The little things are the big things

David MoonBlog

In 2008, new Duke head football coach David Cutcliffe abruptly stopped the team’s first workout after only 30 minutes, calling the players together to deliver an unscheduled first impression of his squad. “In 30 years of coaching, you are the fattest, softest football team I’ve ever seen. But this is great! Just getting you into shape will be worth four wins.” In the previous four seasons, Duke had won a total of four games. Five years after Cutcliffe’s excited declaration about his fat football team, Duke won a division championship.

The big things in life are simply an accumulation of a lot of little things.  As Muhammad Ali noted, it’s not the mountains that wear you out, it’s the pebble in your shoe.

Investors are too often hyper focused on trying to identify the next hot stock or avoid the next bear market, when they could vastly improve their performance by focusing on a few small things. But the little things aren’t exciting. It somehow feels more meaningful to sell all your stocks because you’re convinced that bum Trump or Biden is going to ruin the U.S. economy.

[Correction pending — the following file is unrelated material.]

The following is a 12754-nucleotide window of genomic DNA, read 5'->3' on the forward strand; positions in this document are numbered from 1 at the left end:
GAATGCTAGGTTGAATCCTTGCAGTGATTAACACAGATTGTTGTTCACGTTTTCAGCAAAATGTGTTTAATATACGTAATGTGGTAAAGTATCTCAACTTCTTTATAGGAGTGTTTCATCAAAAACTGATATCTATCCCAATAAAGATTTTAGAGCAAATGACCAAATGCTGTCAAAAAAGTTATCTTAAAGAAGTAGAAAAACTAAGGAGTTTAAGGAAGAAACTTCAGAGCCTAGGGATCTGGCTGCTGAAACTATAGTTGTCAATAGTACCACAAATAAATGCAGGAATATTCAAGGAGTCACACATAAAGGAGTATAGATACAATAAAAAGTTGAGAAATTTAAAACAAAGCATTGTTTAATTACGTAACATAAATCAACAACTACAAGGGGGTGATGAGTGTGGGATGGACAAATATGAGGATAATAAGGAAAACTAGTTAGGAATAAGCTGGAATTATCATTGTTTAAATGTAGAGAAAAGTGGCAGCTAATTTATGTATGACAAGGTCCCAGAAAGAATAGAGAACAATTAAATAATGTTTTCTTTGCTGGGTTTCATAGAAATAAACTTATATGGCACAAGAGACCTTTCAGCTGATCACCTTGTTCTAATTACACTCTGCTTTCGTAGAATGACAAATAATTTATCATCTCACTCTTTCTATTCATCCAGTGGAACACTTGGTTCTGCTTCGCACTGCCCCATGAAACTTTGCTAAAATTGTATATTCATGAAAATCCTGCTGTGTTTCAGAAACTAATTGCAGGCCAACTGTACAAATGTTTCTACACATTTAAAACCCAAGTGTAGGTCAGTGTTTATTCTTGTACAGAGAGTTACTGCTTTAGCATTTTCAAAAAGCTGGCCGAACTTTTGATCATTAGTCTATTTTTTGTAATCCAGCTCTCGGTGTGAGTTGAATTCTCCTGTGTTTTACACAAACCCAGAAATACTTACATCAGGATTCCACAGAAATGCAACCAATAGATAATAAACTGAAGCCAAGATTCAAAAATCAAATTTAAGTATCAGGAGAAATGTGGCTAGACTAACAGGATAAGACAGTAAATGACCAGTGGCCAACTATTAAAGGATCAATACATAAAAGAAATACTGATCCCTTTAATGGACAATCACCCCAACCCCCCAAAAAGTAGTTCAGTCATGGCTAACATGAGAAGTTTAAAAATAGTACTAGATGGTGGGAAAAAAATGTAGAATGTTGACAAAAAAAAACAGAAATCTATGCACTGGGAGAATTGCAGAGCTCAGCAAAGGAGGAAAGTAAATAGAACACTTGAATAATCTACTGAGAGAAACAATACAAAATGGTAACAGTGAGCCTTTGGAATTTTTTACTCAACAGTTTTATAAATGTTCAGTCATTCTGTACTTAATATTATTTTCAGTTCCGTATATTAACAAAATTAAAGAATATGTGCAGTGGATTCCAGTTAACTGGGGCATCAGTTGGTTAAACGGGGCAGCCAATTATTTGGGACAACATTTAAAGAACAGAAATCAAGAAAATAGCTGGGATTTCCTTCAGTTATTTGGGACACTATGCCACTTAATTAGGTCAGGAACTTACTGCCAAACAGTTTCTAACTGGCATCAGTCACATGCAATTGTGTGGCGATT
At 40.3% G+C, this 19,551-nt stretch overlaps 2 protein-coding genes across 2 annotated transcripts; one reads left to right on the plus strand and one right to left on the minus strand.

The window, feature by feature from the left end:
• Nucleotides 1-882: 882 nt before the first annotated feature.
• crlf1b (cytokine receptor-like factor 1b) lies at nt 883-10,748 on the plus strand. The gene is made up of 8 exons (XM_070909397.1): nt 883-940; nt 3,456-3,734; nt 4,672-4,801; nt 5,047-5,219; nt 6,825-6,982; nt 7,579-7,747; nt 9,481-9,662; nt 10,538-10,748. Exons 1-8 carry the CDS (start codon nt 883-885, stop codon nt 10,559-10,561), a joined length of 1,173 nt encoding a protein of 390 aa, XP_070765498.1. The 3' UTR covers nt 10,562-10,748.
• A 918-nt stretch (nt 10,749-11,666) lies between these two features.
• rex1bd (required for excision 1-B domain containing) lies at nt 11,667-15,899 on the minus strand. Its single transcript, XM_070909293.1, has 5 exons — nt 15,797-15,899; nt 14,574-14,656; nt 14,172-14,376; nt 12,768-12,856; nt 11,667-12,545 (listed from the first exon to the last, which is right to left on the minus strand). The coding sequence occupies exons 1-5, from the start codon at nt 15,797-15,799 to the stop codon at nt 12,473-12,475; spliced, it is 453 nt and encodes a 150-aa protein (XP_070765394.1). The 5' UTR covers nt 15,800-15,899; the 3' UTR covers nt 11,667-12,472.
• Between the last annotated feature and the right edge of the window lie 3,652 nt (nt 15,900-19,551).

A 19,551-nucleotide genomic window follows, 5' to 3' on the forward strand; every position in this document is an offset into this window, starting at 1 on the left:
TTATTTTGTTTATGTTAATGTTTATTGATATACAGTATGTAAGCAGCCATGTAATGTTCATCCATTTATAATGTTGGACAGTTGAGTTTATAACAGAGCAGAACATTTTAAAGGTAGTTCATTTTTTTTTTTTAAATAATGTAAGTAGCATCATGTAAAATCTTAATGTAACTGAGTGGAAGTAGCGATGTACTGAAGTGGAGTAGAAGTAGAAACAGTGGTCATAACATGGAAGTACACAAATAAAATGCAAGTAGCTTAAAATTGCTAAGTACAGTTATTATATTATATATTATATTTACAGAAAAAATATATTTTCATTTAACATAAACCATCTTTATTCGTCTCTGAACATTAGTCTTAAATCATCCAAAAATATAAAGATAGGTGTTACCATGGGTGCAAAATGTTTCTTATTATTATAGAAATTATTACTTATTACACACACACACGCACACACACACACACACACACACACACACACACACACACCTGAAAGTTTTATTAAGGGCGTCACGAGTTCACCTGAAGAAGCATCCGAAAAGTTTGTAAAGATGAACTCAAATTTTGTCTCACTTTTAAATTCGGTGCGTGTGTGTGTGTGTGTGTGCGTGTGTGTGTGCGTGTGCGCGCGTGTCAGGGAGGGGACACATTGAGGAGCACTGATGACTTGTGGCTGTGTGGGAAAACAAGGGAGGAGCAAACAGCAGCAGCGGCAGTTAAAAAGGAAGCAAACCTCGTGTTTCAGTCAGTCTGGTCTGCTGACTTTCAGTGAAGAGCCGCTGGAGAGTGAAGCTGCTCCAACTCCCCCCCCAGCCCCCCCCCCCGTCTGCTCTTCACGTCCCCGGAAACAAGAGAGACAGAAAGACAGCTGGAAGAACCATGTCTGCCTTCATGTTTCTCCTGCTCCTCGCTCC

Instead of worrying about whether a rise of socialism or crony capitalism is going to crush the stock market, most people can vastly improve their investment performance by consistently doing three small things.

The first key to successful investing is pretty simple: do it. Get started. The easiest time to begin saving a significant portion of your income is when you are only a step or two above broke. If you’re reading this, you have enough income to be saving and investing.

Expenses matter. I met a woman recently who was paying an “investment helper” two percent annually to put her money into seven different index funds. I’m not sure why someone would own seven different index funds; across those funds the woman owned thousands of stocks.  She could have easily replicated those holdings by owning a single world index fund – and thus avoiding the ridiculous two percent fee she was paying her advisor to … well, I’m not sure what she got for her two percent. Someone to babysit her index funds? Over time, excess fees are an enormous drain on your capital.

Finally, quit thinking you can guess the beginning of the next stock market decline. You can’t.  Well, maybe you can, but only by dumb luck – which won’t do you any good unless you can also guess when the bear market is over.

If a person will simply begin investing, avoid high fees and not jump in and out of stocks, he can eventually make a lot of money – even if his returns are only average.

David Moon is president of Moon Capital Management. A version of this piece originally appeared in the USA TODAY NETWORK.